They’d removed the bodies by this point, and the rumor mill was churning in full gear. The first news broke that he’d been found in an alley and it was a murder/suicide, both those reports were quickly backed away from. It took ages for the media to report that the bodies were inside the house and that Steve did own the property. As a matter of fact, after the very first presser our Public Information Officer Don Aaron did, there was nearly a four-hour lag until the media got anything new. And let me tell you, four hours of not talking to the media in this town is probably a new record.

Some of the early gossip had Steve’s wife, Mechelle McNair, as the shooter, having found her husband in flagrante delicto with a younger woman. There was also talk of his new business venture, a restaurant he’d opened earlier in the week, and some of the folks he may have gotten involved with there being responsible.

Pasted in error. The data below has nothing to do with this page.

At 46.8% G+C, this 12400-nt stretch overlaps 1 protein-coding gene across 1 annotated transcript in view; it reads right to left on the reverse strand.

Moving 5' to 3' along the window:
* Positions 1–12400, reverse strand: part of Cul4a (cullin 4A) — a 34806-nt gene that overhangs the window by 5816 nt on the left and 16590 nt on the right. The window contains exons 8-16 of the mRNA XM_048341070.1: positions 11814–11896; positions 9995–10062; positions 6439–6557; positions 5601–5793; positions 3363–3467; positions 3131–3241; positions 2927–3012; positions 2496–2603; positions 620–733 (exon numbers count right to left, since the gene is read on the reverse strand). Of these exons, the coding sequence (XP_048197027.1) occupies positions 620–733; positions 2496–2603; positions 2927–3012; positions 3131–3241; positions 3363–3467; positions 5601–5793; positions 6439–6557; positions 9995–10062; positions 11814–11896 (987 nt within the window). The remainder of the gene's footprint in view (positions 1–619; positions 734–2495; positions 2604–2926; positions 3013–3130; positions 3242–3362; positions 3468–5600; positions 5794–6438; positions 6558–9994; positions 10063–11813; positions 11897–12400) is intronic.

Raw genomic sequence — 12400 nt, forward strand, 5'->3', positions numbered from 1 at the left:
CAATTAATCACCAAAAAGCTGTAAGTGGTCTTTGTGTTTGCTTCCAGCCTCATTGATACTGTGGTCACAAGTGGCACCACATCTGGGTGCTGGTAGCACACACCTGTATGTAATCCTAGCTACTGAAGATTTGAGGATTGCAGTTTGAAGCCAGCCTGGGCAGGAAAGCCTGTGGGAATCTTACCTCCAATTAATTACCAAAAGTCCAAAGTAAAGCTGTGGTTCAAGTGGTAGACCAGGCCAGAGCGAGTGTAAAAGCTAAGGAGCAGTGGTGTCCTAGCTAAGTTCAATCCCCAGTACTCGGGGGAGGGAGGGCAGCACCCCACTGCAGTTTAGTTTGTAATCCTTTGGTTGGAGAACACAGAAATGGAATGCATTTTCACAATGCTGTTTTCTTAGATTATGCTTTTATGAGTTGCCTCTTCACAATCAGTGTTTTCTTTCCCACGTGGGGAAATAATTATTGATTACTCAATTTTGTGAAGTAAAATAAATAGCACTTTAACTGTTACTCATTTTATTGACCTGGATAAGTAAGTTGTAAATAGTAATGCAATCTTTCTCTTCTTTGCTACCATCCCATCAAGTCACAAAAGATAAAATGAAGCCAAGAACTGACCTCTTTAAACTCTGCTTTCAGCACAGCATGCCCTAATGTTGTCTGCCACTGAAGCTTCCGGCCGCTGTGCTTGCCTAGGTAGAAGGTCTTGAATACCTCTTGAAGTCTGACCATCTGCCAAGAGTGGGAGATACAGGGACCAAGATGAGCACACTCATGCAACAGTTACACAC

The fascinating thing is, this investigation is playing out in the news just like the damn books I write, step by step, unraveling the pieces day by day. The police are doing a stellar job of not jumping to conclusions. They are being methodical. They are using state of the art forensics, managing the media, keeping everyone at arms length and staying away from classifying this as what it seems too quickly. They are doing one hell of an investigation, and I applaud them. Because there are plenty of what ifs and pieces that aren’t adding up just right.

Some of the what ifs: